Financially Responsible Adults Develop These Habits Early On
One of the most critical decades in a person’s financial journey is their 20s. For many people, this is the start of their life-long careers and the time to build strong credit scores and investments. However, for many people, their 20s is also the start of their independent lives, where they can push their spending limits and live the lifestyle they’ve always wanted.
Yes, you should live your best life, but you should also develop certain responsible financial habits that will ensure you can continue to live your best life well into your 30s, 40s, and beyond. Here are some practices of financially responsible for 20-somethings.
Invest Often, but Invest Wisely
You don’t have to be a wolf of Wall Street to invest your money in the market. Investments can take on the form of many things, from buying company stocks to investing in local companies to purchasing a property that you can turn into a revenue-generating stream. But be prudent with your investments: always work with a financial advisor about your finances so that you can put your money in the best possible places.
Develop a Habit of Saving
There are plenty of different ways to save your money, but in general, it’s always best to divide your income into three ‘spending’ categories: recurring charges, life savings, and recreation. Recurring fees are the first things you should spend on, and these include expenses that occur every month (utility bills for water, electricity, and your phone/internet as well as rent). You can also add your monthly groceries and commuting expenses. After this, you have your life savings, including your emergency funds and investments. And finally, recreational money, which you use to fund your lifestyle. This is easier if you have financial goals that you want to achieve in a certain amount of time.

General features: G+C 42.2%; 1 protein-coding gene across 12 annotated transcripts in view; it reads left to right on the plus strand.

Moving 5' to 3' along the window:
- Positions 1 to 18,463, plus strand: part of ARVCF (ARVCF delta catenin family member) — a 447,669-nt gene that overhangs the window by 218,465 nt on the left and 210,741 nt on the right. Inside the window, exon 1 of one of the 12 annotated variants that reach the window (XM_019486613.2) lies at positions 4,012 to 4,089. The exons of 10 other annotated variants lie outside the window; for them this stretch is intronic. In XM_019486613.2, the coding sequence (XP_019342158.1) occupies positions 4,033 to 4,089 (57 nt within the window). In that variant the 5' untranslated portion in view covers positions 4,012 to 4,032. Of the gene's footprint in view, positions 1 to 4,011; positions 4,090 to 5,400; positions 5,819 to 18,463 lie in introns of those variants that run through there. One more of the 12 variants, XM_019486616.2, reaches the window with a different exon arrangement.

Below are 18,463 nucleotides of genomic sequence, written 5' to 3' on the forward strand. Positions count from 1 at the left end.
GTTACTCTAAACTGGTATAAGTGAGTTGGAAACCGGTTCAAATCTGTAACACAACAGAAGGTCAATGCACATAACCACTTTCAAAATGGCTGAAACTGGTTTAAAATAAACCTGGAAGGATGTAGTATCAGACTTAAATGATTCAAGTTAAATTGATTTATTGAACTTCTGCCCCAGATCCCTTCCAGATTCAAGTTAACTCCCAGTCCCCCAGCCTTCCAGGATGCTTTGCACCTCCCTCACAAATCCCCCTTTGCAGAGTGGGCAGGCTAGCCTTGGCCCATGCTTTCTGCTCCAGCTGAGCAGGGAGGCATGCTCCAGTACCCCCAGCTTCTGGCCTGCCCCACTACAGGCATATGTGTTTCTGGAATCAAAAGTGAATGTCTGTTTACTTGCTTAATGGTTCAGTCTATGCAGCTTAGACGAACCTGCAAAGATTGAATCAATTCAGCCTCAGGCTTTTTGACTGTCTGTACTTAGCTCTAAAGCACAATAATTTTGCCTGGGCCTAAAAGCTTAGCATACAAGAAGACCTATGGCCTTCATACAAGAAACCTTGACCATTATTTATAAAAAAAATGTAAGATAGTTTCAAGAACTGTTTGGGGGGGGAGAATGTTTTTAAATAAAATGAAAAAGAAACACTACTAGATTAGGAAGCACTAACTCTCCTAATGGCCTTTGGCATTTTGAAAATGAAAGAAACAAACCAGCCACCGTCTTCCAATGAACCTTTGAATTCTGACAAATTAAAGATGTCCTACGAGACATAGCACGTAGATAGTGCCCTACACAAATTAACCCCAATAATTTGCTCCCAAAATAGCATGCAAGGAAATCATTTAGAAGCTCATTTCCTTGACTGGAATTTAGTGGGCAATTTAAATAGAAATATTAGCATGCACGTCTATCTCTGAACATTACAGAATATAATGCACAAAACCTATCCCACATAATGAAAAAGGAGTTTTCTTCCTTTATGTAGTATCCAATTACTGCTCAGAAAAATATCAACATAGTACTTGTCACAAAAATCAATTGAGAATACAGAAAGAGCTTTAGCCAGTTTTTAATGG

Of the three, your recreational budget should be the last thing to spend. Develop a habit of saving up first before spending, and you’ll find yourself with a whole lot of disposable cash later on in life.
Pay Off Your Debt Consistently
The American banking system has made it easier for people to get loans and mortgages for a variety of purposes, but watch out! The more debt you accrue, the more it’s going to eat away at your savings. Develop the habit of paying your debt, whether it’s a mortgage on a house, interest on a car loan, or your student debts, consistently. Consider that as part of your ‘recurring charges’ budget and try to pay more than just the minimum amount. Do this consistently enough, and you can live the dream of living debt-free before you’re 40.
Think about Your Retirement NOW
A lot of people in their 20s feel like they’re invincible, that they’ll be young forever. Of course, we know that’s not the case, and in fact, your 20s are the perfect age for you to start saving for retirement. Your life savings should have a category for retirement, and you shouldn’t rely on the retirement package your company will give you once you retire. It’s best to start building your retirement nest as early as possible.